American hockey league  - 14 things to know about it

The AHL was founded in 1936 and is currently North America's top professional hockey league outside the National Hockey League (NHL).

The league consists of 31 teams, with most teams located in the United States and a few in Canada.

The AHL serves as the primary development league for the NHL, with many young players starting their careers in the AHL before being called up to the NHL.

The AHL has a salary cap set at $90,000 per player for the 2021-2022 season.

The league has two conferences (Eastern and Western) and four divisions (Atlantic, North, Central, and Pacific).

The regular season typically runs from October to April, comprising 76 games.

The top four teams from each division qualify for the Calder Cup Playoffs, a single-elimination tournament to determine the AHL champion.

The league's most successful franchise is the Hershey Bears, which won 11 Calder Cup championships.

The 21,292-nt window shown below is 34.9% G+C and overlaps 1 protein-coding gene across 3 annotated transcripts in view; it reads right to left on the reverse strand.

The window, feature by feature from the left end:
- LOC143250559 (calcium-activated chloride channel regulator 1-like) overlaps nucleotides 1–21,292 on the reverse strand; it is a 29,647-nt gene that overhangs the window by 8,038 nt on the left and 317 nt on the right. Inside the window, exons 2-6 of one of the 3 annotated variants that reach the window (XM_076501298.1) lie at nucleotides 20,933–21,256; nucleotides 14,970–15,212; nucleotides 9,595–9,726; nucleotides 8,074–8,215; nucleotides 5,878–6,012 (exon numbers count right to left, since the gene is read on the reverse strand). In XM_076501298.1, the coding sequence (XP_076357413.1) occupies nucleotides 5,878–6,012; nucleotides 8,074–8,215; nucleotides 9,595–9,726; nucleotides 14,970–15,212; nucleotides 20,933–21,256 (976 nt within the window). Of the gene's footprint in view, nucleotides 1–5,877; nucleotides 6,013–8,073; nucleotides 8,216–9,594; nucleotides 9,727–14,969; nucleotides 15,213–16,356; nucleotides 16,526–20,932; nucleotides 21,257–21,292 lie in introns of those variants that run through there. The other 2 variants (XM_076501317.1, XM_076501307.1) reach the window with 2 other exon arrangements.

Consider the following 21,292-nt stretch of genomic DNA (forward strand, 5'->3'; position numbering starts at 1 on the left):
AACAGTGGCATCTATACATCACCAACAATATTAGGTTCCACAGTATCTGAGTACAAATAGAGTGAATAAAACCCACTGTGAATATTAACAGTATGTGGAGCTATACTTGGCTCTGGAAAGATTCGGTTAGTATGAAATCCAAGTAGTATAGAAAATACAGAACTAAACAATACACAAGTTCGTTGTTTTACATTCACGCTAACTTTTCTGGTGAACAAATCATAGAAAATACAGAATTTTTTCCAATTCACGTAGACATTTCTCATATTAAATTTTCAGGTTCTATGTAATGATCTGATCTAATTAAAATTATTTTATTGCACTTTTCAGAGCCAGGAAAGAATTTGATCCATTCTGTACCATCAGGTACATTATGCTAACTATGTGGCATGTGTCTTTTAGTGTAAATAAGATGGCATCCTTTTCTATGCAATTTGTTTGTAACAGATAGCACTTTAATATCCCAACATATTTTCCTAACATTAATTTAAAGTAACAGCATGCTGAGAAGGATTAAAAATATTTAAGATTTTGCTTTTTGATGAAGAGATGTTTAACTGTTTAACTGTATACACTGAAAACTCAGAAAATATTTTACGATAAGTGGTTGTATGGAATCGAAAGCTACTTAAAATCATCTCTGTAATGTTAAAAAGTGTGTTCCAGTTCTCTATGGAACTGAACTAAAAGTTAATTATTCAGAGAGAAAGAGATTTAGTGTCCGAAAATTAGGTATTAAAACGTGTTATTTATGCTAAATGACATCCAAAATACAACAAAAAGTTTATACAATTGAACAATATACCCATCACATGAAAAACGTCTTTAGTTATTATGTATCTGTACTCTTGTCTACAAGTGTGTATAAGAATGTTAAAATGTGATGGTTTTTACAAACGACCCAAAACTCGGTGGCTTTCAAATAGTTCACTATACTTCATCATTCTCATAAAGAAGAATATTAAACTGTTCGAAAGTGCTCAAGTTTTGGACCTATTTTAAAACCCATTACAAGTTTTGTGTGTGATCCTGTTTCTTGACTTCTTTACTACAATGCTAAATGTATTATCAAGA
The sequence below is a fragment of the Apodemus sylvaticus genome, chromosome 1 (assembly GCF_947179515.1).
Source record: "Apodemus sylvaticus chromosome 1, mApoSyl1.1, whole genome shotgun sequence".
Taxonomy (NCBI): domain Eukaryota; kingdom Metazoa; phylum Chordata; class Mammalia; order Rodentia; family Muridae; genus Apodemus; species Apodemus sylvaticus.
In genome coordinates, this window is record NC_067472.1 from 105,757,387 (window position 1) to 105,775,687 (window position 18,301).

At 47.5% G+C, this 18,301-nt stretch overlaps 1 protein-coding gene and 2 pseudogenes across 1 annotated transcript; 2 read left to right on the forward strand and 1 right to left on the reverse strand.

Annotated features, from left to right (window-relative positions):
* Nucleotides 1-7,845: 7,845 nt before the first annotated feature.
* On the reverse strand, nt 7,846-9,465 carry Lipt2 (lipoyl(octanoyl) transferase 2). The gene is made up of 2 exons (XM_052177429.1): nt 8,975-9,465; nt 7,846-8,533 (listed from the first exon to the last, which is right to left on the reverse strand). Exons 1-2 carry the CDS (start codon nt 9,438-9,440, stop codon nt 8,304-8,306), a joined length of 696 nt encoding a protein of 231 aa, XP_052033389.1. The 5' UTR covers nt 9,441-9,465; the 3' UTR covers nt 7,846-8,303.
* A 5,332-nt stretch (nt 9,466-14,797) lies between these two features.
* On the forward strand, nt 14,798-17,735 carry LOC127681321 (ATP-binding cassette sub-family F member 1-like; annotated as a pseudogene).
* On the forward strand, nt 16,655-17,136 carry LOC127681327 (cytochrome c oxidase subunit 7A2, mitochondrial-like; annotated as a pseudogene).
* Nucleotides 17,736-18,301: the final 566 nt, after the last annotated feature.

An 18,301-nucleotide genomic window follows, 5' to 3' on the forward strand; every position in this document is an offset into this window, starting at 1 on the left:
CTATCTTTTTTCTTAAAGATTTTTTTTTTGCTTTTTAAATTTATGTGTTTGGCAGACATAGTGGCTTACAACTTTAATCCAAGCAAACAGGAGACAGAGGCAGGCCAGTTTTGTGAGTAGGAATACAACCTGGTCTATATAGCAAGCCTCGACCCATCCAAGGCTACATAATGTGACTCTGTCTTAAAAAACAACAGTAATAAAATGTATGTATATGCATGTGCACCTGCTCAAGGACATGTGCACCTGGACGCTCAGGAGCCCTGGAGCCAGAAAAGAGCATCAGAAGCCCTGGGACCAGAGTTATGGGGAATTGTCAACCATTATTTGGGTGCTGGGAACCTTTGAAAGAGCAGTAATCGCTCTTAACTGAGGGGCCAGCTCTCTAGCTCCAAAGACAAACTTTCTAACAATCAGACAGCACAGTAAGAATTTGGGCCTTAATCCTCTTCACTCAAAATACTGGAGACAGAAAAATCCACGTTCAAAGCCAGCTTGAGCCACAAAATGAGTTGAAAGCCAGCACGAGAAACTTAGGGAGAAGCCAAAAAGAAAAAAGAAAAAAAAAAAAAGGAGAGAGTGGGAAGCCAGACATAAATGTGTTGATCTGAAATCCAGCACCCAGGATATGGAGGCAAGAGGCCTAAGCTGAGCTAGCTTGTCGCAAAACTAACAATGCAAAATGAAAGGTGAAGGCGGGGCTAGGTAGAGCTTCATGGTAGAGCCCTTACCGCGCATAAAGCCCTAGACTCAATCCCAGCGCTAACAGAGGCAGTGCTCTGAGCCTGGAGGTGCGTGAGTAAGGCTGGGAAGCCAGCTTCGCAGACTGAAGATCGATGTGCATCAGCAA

Many current NHL stars, including Patrick Kane, Carey Price, and Claude Giroux, began their careers in the AHL.

The AHL also serves as a training ground for referees and linesmen who go on to work in the NHL.

The league has experimented with various rule changes over the years, including wider rinks and shootouts to decide tied games.

In 2018, the league expanded to include a team in Colorado Springs, Colorado, called the Colorado Eagles.

The AHL has a strong fan base, with an average attendance of over 6,000 fans per game in the 2019-2020 season.

The AHL has a long history of promoting diversity and inclusion, with initiatives such as the "Hockey Is For Everyone" campaign, which aims to make the sport more accessible to underrepresented communities.